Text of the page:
Tuesday, January 6, 2015

Three Kings Day

Happy Three Kings Day! 

January 6th is el Día de los Reyes Magos, or Three Kings Day / Day of the Wise men, the day that the three wise men arrived bearing gifts for baby Jesus. In Mexico, children write a letter to the magos, telling them what they would like as a gift, and send it off attached to a balloon on January 5th. 

The presents are left during the night for the children to wake up to the morning of the 6th. I'm told that years ago children received presents on Three Kings Day, but not on Christmas. However, blame it on globalization, t.v., immigration, or whatever you'd like, but nowadays most kids are visited by both Santa and the Three Kings bearing gifts during the holidays. 



rosca

On the 6th, people share a rosca, an oval-shaped bread decorated with candied fruit. The rosca represents the wise mens' crowns, with the candied fruit representing jewels. There's always  at least one baby Jesus figurine hidden inside. Whoever finds the baby Jesus in their piece is supposed to provide the tamales and the chocolate (like hot chocolate) or atole(a masa-based drink) for everyone on February 2nd, which is Día de la Candelaria (Candlemas or the Presentation of Jesus at the Temple). 


baby Jesus figure hidden inside the rosca

Why tamales and atole? While Mexico is a very Catholic country, many of its traditions and beliefs are the product of sincretismo, the combination of Catholic and Pre-hispanic religions and cultures. Tamales were used as offerings to the gods because they are made of corn, the material used by the gods to create humans. And atole is a masa (corn) - based drink. So, while February 2nd is a Christian celebration, it draws upon Pre-hispanic traditions to celebrate.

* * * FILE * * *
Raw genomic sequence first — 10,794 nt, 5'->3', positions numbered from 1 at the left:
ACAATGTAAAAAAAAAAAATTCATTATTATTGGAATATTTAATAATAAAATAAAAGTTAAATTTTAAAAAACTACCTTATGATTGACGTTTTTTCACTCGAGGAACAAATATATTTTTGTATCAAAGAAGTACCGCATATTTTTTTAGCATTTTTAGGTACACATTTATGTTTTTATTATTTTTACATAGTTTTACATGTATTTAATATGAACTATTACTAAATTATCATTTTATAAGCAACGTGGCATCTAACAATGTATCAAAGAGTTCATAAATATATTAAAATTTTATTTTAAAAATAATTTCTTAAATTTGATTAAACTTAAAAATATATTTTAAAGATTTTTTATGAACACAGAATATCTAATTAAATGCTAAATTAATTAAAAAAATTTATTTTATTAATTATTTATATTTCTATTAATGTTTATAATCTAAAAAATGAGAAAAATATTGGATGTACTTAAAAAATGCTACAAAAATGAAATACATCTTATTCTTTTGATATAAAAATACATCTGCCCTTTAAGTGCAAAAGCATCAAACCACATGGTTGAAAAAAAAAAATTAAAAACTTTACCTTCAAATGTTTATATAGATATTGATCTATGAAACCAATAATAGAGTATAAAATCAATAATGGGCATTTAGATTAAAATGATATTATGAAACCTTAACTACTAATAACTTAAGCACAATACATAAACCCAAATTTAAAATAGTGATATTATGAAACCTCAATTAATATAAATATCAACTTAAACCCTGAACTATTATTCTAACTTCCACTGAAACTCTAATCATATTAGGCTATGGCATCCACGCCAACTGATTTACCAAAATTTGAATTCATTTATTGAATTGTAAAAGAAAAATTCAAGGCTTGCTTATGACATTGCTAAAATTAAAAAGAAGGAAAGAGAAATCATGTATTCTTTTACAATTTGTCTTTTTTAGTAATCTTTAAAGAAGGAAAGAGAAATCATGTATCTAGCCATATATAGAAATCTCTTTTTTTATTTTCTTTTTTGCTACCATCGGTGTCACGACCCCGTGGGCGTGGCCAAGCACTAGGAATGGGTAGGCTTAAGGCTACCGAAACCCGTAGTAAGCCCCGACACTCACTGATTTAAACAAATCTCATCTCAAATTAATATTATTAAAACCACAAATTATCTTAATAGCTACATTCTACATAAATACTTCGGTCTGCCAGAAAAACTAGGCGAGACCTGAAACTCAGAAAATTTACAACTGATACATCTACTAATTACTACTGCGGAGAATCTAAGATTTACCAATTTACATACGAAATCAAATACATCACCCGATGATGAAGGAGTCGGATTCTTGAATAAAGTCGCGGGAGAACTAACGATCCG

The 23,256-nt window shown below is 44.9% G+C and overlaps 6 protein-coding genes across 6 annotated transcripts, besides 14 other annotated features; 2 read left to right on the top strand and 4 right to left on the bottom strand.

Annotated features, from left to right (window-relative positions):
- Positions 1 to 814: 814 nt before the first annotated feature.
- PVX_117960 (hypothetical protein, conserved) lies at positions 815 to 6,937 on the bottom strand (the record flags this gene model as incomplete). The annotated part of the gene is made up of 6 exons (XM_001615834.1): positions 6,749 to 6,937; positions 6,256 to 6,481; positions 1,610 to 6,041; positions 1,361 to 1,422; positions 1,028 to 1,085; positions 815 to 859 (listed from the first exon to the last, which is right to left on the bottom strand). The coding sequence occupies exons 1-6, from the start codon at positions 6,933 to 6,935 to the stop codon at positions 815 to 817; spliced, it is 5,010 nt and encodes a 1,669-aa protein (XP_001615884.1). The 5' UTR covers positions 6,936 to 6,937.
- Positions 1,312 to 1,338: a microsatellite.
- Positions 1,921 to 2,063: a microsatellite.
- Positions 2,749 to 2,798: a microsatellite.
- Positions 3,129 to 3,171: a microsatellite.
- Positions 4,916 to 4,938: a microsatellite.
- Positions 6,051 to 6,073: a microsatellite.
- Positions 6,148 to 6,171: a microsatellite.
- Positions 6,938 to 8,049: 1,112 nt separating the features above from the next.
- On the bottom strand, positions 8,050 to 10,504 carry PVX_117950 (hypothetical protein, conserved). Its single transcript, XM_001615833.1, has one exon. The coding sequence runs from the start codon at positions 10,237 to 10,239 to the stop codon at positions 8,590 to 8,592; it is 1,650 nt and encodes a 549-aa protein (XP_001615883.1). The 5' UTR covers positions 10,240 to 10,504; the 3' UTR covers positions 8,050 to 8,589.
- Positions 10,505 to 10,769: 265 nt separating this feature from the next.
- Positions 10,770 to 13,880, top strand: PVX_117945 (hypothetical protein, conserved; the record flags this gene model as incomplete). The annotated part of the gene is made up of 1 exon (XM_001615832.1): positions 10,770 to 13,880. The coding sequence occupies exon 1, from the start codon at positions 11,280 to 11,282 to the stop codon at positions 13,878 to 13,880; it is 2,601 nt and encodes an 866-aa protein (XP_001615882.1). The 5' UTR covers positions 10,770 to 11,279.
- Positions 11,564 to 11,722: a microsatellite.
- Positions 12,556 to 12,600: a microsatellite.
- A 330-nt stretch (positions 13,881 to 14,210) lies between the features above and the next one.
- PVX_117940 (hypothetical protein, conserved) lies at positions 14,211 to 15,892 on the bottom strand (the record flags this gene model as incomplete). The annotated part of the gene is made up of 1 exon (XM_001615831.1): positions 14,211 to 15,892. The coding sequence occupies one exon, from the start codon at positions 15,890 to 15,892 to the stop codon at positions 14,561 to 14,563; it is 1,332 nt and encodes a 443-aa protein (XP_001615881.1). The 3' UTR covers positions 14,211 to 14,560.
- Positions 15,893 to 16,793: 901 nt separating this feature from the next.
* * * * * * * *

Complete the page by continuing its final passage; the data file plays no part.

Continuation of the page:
Today wraps up the "Guadalupe-Reyes" holidays. Thought you had it good in the US with Christmas through New Year's? Here the holidays begin December 12 for the Day of the Virgin of Guadalupe (hence "Guadalupe") and end el Día de los Reyes Magos ("Reyes").  

Want to read more about holiday traditions in Mexico? Check out some of my previous posts, including: 


-Making piñatas 2010

-Pastorela and Posada with Rotaract 2010 and 2011
-the Posada song in San Cristobal de las Casas, Chiapas 2010
-Christmas in Maltrata, Veracruz in 2011 and 2013, and other Christmas traditions like the Nativity scene"La Rama"posadas, and buñuelos
-Holiday decorations in the Zocalo 2010 and 2012 and Coyoacan 2014
-"Los viejitos" in Maltrata, Veracruz 
-New Year's in Maltrata, Veracruz 2012 and Minatitlan, Veracruz 2014



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